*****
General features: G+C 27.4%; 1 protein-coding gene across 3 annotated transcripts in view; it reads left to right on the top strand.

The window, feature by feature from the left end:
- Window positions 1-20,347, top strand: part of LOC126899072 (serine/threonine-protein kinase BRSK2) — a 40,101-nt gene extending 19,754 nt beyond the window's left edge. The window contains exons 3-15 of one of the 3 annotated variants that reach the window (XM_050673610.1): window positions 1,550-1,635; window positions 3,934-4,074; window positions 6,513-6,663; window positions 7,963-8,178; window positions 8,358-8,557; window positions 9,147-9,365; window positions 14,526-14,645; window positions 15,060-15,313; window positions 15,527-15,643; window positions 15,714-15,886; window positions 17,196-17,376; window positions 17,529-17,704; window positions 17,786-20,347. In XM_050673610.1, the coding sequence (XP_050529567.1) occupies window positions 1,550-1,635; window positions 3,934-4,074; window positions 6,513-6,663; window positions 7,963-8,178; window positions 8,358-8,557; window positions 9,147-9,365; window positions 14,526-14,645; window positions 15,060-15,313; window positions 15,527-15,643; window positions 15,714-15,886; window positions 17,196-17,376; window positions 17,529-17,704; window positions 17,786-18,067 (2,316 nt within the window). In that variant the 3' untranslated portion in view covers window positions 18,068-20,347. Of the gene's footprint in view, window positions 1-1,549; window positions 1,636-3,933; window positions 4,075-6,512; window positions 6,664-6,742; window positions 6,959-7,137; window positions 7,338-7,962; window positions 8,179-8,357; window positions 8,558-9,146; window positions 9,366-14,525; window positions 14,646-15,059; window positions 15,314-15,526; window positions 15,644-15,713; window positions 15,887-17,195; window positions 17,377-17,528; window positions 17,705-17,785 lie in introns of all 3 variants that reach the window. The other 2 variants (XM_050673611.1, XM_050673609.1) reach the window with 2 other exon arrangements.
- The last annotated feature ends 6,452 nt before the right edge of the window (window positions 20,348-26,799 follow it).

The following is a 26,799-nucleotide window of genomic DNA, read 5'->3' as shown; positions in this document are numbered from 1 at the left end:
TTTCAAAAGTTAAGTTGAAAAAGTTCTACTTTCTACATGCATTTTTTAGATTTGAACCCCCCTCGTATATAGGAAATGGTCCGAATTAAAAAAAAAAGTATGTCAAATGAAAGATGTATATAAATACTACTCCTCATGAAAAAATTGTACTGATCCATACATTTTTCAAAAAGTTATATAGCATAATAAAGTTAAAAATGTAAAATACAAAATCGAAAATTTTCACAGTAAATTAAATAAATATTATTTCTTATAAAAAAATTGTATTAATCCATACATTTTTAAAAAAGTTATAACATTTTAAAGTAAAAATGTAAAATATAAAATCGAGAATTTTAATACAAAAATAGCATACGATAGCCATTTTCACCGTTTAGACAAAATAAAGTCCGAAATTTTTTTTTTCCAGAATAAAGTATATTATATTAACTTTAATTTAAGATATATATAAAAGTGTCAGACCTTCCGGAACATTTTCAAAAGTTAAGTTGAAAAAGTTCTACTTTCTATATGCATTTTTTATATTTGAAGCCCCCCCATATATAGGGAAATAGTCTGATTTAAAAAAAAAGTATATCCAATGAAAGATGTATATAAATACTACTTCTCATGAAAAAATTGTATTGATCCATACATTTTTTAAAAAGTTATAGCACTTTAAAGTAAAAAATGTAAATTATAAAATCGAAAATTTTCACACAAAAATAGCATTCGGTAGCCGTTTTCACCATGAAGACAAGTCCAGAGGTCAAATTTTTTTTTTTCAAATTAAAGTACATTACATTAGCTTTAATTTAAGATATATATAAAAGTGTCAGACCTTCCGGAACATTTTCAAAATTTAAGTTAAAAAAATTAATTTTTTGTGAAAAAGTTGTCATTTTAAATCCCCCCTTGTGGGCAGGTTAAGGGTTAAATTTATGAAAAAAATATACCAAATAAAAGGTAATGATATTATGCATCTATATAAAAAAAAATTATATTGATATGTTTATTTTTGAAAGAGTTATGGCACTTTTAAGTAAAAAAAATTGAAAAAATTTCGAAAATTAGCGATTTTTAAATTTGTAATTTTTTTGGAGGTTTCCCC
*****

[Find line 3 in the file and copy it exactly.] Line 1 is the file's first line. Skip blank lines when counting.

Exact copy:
- Window positions 1-20,347, top strand: part of LOC126899072 (serine/threonine-protein kinase BRSK2) — a 40,101-nt gene extending 19,754 nt beyond the window's left edge. The window contains exons 3-15 of one of the 3 annotated variants that reach the window (XM_050673610.1): window positions 1,550-1,635; window positions 3,934-4,074; window positions 6,513-6,663; window positions 7,963-8,178; window positions 8,358-8,557; window positions 9,147-9,365; window positions 14,526-14,645; window positions 15,060-15,313; window positions 15,527-15,643; window positions 15,714-15,886; window positions 17,196-17,376; window positions 17,529-17,704; window positions 17,786-20,347. In XM_050673610.1, the coding sequence (XP_050529567.1) occupies window positions 1,550-1,635; window positions 3,934-4,074; window positions 6,513-6,663; window positions 7,963-8,178; window positions 8,358-8,557; window positions 9,147-9,365; window positions 14,526-14,645; window positions 15,060-15,313; window positions 15,527-15,643; window positions 15,714-15,886; window positions 17,196-17,376; window positions 17,529-17,704; window positions 17,786-18,067 (2,316 nt within the window). In that variant the 3' untranslated portion in view covers window positions 18,068-20,347. Of the gene's footprint in view, window positions 1-1,549; window positions 1,636-3,933; window positions 4,075-6,512; window positions 6,664-6,742; window positions 6,959-7,137; window positions 7,338-7,962; window positions 8,179-8,357; window positions 8,558-9,146; window positions 9,366-14,525; window positions 14,646-15,059; window positions 15,314-15,526; window positions 15,644-15,713; window positions 15,887-17,195; window positions 17,377-17,528; window positions 17,705-17,785 lie in introns of all 3 variants that reach the window. The other 2 variants (XM_050673611.1, XM_050673609.1) reach the window with 2 other exon arrangements.